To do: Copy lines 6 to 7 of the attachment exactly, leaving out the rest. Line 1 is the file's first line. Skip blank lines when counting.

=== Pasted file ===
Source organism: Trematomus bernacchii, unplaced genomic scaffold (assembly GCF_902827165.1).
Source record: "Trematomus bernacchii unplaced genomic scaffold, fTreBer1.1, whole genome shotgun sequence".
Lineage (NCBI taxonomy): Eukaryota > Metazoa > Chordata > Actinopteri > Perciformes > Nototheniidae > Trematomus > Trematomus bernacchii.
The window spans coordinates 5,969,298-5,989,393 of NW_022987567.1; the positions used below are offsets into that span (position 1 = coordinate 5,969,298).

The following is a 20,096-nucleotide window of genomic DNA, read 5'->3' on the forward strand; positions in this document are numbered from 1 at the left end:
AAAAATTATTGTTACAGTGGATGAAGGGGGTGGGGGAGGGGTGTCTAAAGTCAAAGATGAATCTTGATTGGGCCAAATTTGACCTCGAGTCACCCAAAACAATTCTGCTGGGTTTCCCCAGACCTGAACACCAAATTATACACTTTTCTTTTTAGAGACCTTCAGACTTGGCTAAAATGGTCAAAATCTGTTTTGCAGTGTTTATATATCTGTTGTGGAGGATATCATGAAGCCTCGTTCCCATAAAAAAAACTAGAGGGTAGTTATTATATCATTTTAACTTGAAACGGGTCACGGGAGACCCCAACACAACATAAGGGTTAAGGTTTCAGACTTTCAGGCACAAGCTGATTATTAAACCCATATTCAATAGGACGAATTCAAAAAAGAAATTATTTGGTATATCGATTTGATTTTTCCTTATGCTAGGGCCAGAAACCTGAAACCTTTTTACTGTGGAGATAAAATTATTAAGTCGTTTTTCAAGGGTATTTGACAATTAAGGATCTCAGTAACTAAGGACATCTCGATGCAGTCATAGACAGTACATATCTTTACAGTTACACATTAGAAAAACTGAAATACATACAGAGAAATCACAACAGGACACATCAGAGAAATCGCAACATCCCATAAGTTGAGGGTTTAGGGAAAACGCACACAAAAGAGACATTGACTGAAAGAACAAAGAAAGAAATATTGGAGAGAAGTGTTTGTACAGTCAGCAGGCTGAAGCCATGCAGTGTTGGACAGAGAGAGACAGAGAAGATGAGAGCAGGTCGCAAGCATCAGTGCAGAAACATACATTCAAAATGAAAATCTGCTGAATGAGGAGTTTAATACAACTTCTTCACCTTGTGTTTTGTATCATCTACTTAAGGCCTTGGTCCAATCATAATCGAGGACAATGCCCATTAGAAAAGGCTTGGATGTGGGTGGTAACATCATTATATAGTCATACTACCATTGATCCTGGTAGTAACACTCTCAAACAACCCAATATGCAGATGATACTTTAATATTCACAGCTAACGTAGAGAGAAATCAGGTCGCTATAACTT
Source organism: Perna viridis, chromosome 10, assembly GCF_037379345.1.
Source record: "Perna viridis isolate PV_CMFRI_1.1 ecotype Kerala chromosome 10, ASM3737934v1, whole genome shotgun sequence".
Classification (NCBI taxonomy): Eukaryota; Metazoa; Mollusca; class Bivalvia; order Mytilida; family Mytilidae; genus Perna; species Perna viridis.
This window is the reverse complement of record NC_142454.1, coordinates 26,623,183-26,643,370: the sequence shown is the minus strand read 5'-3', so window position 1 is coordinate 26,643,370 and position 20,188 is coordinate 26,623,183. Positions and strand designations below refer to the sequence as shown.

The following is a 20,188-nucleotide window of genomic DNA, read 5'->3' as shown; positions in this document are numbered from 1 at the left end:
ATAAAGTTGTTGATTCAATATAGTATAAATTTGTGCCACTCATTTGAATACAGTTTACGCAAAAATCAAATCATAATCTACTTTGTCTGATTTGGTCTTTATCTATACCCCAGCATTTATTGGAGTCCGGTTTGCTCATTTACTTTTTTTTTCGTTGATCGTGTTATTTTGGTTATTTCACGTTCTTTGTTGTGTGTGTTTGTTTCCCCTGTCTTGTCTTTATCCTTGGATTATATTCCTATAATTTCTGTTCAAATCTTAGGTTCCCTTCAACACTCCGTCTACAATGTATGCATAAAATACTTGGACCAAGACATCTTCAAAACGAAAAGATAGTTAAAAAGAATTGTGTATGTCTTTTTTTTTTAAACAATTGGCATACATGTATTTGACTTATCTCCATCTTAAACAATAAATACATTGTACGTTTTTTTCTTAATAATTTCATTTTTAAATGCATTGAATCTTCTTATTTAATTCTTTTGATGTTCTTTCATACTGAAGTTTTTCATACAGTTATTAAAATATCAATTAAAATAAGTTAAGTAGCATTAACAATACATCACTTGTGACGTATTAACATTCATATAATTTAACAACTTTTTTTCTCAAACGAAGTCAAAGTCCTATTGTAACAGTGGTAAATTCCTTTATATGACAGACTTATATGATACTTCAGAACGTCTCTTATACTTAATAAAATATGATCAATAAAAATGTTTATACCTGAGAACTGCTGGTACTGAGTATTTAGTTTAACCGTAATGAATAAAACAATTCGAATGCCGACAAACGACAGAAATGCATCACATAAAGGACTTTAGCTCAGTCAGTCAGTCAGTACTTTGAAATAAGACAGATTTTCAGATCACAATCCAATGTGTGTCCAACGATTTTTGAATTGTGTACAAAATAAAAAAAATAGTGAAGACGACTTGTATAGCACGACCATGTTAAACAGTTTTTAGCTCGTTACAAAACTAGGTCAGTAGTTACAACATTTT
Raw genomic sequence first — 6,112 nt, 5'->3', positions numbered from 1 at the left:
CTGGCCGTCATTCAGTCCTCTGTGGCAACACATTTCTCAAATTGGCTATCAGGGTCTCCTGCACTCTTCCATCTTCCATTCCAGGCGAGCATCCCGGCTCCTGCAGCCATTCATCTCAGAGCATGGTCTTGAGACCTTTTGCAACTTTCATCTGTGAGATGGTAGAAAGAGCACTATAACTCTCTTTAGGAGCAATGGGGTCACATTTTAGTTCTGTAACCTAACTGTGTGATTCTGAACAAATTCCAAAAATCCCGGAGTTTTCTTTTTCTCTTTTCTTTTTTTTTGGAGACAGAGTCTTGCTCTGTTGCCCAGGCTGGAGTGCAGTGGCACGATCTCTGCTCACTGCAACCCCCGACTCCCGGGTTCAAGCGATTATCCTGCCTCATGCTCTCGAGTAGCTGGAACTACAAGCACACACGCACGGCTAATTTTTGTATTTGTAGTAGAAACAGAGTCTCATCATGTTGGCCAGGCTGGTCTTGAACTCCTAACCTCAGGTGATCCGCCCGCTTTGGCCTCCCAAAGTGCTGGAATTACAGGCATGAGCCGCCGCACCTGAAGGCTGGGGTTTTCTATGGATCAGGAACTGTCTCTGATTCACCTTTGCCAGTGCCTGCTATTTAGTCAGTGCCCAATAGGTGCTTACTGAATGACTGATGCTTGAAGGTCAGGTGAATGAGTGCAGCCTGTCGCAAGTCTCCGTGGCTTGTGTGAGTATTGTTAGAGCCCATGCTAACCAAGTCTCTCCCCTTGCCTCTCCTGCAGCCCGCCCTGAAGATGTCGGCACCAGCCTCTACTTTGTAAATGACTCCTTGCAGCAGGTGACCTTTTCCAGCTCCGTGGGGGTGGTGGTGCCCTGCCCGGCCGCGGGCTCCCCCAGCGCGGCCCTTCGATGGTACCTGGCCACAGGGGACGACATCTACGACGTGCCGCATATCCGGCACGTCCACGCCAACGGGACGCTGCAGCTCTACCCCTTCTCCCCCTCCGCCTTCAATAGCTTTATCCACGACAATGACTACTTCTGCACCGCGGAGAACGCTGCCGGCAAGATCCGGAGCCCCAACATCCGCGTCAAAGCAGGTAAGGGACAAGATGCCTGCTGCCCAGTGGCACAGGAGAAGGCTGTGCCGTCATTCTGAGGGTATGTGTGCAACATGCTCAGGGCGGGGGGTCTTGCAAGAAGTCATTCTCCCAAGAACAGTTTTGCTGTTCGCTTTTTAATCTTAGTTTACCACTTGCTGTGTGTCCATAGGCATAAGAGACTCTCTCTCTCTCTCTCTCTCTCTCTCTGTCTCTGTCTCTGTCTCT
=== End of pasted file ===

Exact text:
AAAAATTATTGTTACAGTGGATGAAGGGGGTGGGGGAGGGGTGTCTAAAGTCAAAGATGAATCTTGATTGGGCCAAATTTGACCTCGAGTCACCCAAAACAATTCTGCTGGGTTTCCCCAGACCTGAACACCAAATTATACACTTTTCTTTTTAGAGACCTTCAGACTTGGCTAAAATGGTCAAAATCTGTTTTGCAGTGTTTATATATCTGTTGTGGAGGATATCATGAAGCCTCGTTCCCATAAAAAAAACTAGAGGGTAGTTATTATATCATTTTAACTTGAAACGGGTCACGGGAGACCCCAACACAACATAAGGGTTAAGGTTTCAGACTTTCAGGCACAAGCTGATTATTAAACCCATATTCAATAGGACGAATTCAAAAAAGAAATTATTTGGTATATCGATTTGATTTTTCCTTATGCTAGGGCCAGAAACCTGAAACCTTTTTACTGTGGAGATAAAATTATTAAGTCGTTTTTCAAGGGTATTTGACAATTAAGGATCTCAGTAACTAAGGACATCTCGATGCAGTCATAGACAGTACATATCTTTACAGTTACACATTAGAAAAACTGAAATACATACAGAGAAATCACAACAGGACACATCAGAGAAATCGCAACATCCCATAAGTTGAGGGTTTAGGGAAAACGCACACAAAAGAGACATTGACTGAAAGAACAAAGAAAGAAATATTGGAGAGAAGTGTTTGTACAGTCAGCAGGCTGAAGCCATGCAGTGTTGGACAGAGAGAGACAGAGAAGATGAGAGCAGGTCGCAAGCATCAGTGCAGAAACATACATTCAAAATGAAAATCTGCTGAATGAGGAGTTTAATACAACTTCTTCACCTTGTGTTTTGTATCATCTACTTAAGGCCTTGGTCCAATCATAATCGAGGACAATGCCCATTAGAAAAGGCTTGGATGTGGGTGGTAACATCATTATATAGTCATACTACCATTGATCCTGGTAGTAACACTCTCAAACAACCCAATATGCAGATGATACTTTAATATTCACAGCTAACGTAGAGAGAAATCAGGTCGCTATAACTT
Source organism: Perna viridis, chromosome 10, assembly GCF_037379345.1.